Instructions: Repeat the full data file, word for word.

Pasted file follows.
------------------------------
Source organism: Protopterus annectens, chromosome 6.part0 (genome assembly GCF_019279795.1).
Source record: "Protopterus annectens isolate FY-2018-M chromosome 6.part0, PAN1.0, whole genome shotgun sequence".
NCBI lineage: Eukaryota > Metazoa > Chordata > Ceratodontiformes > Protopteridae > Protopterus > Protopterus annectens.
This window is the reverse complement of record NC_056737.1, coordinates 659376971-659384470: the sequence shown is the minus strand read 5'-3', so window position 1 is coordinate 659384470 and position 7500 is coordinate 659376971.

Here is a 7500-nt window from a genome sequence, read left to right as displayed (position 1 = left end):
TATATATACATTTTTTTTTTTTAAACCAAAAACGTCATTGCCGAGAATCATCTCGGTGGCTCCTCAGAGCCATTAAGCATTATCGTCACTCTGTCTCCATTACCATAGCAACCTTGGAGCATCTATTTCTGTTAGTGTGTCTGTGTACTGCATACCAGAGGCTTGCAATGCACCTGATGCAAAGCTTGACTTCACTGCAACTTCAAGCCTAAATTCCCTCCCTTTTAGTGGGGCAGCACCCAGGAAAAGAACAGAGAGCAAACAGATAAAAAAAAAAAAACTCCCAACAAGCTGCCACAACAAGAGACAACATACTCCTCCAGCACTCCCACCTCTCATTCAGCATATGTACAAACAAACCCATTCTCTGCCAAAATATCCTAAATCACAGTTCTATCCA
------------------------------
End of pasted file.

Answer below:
Source organism: Protopterus annectens, chromosome 6.part0 (genome assembly GCF_019279795.1).
Source record: "Protopterus annectens isolate FY-2018-M chromosome 6.part0, PAN1.0, whole genome shotgun sequence".
NCBI lineage: Eukaryota > Metazoa > Chordata > Ceratodontiformes > Protopteridae > Protopterus > Protopterus annectens.
This window is the reverse complement of record NC_056737.1, coordinates 659376971-659384470: the sequence shown is the minus strand read 5'-3', so window position 1 is coordinate 659384470 and position 7500 is coordinate 659376971.

Here is a 7500-nt window from a genome sequence, read left to right as displayed (position 1 = left end):
TATATATACATTTTTTTTTTTTAAACCAAAAACGTCATTGCCGAGAATCATCTCGGTGGCTCCTCAGAGCCATTAAGCATTATCGTCACTCTGTCTCCATTACCATAGCAACCTTGGAGCATCTATTTCTGTTAGTGTGTCTGTGTACTGCATACCAGAGGCTTGCAATGCACCTGATGCAAAGCTTGACTTCACTGCAACTTCAAGCCTAAATTCCCTCCCTTTTAGTGGGGCAGCACCCAGGAAAAGAACAGAGAGCAAACAGATAAAAAAAAAAAAACTCCCAACAAGCTGCCACAACAAGAGACAACATACTCCTCCAGCACTCCCACCTCTCATTCAGCATATGTACAAACAAACCCATTCTCTGCCAAAATATCCTAAATCACAGTTCTATCCA